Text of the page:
It started when the nurses came to remove the first half of my staples. I wasn’t prepared – they rocked up with their little staple remover gadget and a bottle of ethanol to keep the wound clean, but I’d just had my breakfast, I wasn’t ready, and I squealed like a child with every staple that came out. It didn’t even hurt. But I was going into panic mode. At the third staple, they called in the doctor, who brought me an anxiety tablet. By this point I was balling my eyes out, screaming that I didn’t want any more f***ing medication. Doc suggested this would help calm me down to get out a few more staples. Fine, I’ll take it – I might as well, I’m taking everything else there is going… I took the tablet, cuddled Bertie, and with tears streaming down my face, let them take a few more staples out.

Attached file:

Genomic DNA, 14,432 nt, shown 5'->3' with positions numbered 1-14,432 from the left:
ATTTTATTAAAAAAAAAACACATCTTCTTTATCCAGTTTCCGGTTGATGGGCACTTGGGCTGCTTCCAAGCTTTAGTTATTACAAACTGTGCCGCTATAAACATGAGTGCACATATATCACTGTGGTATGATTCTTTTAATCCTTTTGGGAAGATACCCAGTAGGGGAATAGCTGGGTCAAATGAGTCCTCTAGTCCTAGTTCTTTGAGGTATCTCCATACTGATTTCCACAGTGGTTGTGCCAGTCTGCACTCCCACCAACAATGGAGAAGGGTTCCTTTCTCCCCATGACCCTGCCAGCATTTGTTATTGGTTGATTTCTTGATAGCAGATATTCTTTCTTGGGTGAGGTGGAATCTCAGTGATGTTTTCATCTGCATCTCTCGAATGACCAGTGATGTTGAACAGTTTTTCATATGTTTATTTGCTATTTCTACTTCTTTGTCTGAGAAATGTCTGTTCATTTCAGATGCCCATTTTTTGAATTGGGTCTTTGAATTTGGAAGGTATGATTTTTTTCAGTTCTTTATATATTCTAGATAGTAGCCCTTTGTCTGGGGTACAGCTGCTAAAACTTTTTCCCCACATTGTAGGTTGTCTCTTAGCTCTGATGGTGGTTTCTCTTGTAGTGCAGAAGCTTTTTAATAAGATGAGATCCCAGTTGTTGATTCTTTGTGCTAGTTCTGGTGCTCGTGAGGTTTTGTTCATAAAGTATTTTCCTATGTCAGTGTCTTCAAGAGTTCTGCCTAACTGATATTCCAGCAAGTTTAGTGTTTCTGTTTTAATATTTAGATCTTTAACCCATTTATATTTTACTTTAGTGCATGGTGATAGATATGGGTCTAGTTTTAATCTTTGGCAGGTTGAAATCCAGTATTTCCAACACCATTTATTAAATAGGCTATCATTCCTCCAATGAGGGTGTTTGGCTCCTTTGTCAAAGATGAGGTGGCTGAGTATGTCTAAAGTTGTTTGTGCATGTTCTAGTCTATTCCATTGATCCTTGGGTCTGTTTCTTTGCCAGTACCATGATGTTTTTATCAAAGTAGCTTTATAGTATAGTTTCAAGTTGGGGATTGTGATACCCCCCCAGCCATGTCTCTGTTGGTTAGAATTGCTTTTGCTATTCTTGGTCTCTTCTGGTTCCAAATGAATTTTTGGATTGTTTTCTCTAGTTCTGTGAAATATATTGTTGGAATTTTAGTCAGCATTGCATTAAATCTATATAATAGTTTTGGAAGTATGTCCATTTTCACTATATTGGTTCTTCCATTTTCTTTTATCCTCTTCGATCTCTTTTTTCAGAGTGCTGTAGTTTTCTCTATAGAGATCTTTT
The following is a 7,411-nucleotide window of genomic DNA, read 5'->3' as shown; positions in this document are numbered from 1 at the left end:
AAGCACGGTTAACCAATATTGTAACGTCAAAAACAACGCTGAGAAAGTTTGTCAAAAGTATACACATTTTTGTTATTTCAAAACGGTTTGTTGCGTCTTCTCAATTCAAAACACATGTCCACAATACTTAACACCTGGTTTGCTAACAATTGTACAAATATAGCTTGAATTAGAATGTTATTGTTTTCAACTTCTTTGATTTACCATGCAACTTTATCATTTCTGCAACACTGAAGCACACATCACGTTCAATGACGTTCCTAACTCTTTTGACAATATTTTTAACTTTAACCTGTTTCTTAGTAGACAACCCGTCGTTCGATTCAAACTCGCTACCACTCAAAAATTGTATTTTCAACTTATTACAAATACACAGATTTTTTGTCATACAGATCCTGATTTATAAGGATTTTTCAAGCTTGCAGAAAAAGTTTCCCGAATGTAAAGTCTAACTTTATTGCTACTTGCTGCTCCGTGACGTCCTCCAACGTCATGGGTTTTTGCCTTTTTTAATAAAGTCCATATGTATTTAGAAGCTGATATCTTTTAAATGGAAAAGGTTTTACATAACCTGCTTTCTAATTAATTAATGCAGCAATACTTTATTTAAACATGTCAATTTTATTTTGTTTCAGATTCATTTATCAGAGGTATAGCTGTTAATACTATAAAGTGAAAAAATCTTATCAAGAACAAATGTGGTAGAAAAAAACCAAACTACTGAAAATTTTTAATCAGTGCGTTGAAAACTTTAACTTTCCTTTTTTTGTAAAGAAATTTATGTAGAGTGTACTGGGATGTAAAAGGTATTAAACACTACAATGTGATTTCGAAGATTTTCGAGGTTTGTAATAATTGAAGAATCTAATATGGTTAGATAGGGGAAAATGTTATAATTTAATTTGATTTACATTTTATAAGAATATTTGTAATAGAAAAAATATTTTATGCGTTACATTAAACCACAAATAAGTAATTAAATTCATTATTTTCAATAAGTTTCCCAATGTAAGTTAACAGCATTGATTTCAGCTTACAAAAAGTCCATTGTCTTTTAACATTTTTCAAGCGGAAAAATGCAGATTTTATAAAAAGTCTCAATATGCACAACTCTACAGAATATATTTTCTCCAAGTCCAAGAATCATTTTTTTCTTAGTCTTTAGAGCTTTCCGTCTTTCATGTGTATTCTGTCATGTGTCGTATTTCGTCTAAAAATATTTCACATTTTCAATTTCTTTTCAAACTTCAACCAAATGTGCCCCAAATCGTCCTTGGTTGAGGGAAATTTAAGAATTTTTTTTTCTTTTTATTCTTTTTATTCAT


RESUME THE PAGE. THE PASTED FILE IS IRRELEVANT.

When Mum & Dad arrived a few minutes later to take me home, the anxiety tablet had kicked in and I just felt numb and drowsy. As I explained what had happened, the numbness started to change to anger, and I said to Dad just get me out of here, take me home, I’m sick of hospitals. And we left. No goodbyes, no pleasantries or thanks to the team who’d cared for me relentlessly; just the start of Boxy going into meltdown.

By the time we got home I was a wreck. Laptop thrown at the wall, phones thrown across the room, thumping furniture, crying, screaming…